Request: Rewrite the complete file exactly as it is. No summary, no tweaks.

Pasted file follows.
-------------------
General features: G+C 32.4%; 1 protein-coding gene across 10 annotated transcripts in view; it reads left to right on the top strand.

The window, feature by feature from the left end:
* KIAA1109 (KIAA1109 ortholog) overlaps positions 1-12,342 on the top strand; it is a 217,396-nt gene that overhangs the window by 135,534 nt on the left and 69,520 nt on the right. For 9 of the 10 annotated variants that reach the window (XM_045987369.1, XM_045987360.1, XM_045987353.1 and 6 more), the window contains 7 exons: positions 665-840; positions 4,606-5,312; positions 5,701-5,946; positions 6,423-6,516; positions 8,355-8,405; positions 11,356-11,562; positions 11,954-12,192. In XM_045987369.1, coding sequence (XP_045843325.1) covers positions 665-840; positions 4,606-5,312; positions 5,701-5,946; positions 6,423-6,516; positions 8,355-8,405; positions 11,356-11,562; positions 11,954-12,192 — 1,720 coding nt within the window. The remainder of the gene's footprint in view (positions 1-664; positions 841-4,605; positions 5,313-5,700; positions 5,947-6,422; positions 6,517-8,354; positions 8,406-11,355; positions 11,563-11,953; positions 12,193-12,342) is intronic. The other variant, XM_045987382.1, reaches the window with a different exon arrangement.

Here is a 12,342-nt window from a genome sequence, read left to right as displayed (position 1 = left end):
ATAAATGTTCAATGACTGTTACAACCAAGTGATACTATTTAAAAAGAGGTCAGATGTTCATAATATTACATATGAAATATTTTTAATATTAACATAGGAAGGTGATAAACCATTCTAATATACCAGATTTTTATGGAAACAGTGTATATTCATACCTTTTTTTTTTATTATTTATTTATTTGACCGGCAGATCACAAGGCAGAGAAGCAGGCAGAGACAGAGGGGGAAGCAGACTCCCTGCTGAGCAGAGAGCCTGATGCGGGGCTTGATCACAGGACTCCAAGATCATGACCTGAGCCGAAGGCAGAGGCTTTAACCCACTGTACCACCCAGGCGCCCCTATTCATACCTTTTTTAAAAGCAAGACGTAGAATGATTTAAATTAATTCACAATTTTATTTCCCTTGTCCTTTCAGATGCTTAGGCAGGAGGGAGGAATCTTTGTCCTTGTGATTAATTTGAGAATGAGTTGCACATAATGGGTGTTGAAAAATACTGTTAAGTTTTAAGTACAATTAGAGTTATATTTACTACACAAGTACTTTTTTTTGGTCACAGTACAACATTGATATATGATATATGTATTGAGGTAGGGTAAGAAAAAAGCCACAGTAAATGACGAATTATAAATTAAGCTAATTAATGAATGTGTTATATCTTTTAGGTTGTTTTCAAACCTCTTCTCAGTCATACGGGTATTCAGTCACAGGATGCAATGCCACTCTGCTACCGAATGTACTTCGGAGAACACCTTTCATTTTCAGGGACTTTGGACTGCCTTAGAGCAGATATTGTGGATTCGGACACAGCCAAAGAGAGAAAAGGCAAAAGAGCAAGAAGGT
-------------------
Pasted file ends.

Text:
General features: G+C 32.4%; 1 protein-coding gene across 10 annotated transcripts in view; it reads left to right on the top strand.

The window, feature by feature from the left end:
* KIAA1109 (KIAA1109 ortholog) overlaps positions 1-12,342 on the top strand; it is a 217,396-nt gene that overhangs the window by 135,534 nt on the left and 69,520 nt on the right. For 9 of the 10 annotated variants that reach the window (XM_045987369.1, XM_045987360.1, XM_045987353.1 and 6 more), the window contains 7 exons: positions 665-840; positions 4,606-5,312; positions 5,701-5,946; positions 6,423-6,516; positions 8,355-8,405; positions 11,356-11,562; positions 11,954-12,192. In XM_045987369.1, coding sequence (XP_045843325.1) covers positions 665-840; positions 4,606-5,312; positions 5,701-5,946; positions 6,423-6,516; positions 8,355-8,405; positions 11,356-11,562; positions 11,954-12,192 — 1,720 coding nt within the window. The remainder of the gene's footprint in view (positions 1-664; positions 841-4,605; positions 5,313-5,700; positions 5,947-6,422; positions 6,517-8,354; positions 8,406-11,355; positions 11,563-11,953; positions 12,193-12,342) is intronic. The other variant, XM_045987382.1, reaches the window with a different exon arrangement.

Here is a 12,342-nt window from a genome sequence, read left to right as displayed (position 1 = left end):
ATAAATGTTCAATGACTGTTACAACCAAGTGATACTATTTAAAAAGAGGTCAGATGTTCATAATATTACATATGAAATATTTTTAATATTAACATAGGAAGGTGATAAACCATTCTAATATACCAGATTTTTATGGAAACAGTGTATATTCATACCTTTTTTTTTTATTATTTATTTATTTGACCGGCAGATCACAAGGCAGAGAAGCAGGCAGAGACAGAGGGGGAAGCAGACTCCCTGCTGAGCAGAGAGCCTGATGCGGGGCTTGATCACAGGACTCCAAGATCATGACCTGAGCCGAAGGCAGAGGCTTTAACCCACTGTACCACCCAGGCGCCCCTATTCATACCTTTTTTAAAAGCAAGACGTAGAATGATTTAAATTAATTCACAATTTTATTTCCCTTGTCCTTTCAGATGCTTAGGCAGGAGGGAGGAATCTTTGTCCTTGTGATTAATTTGAGAATGAGTTGCACATAATGGGTGTTGAAAAATACTGTTAAGTTTTAAGTACAATTAGAGTTATATTTACTACACAAGTACTTTTTTTTGGTCACAGTACAACATTGATATATGATATATGTATTGAGGTAGGGTAAGAAAAAAGCCACAGTAAATGACGAATTATAAATTAAGCTAATTAATGAATGTGTTATATCTTTTAGGTTGTTTTCAAACCTCTTCTCAGTCATACGGGTATTCAGTCACAGGATGCAATGCCACTCTGCTACCGAATGTACTTCGGAGAACACCTTTCATTTTCAGGGACTTTGGACTGCCTTAGAGCAGATATTGTGGATTCGGACACAGCCAAAGAGAGAAAAGGCAAAAGAGCAAGAAGGT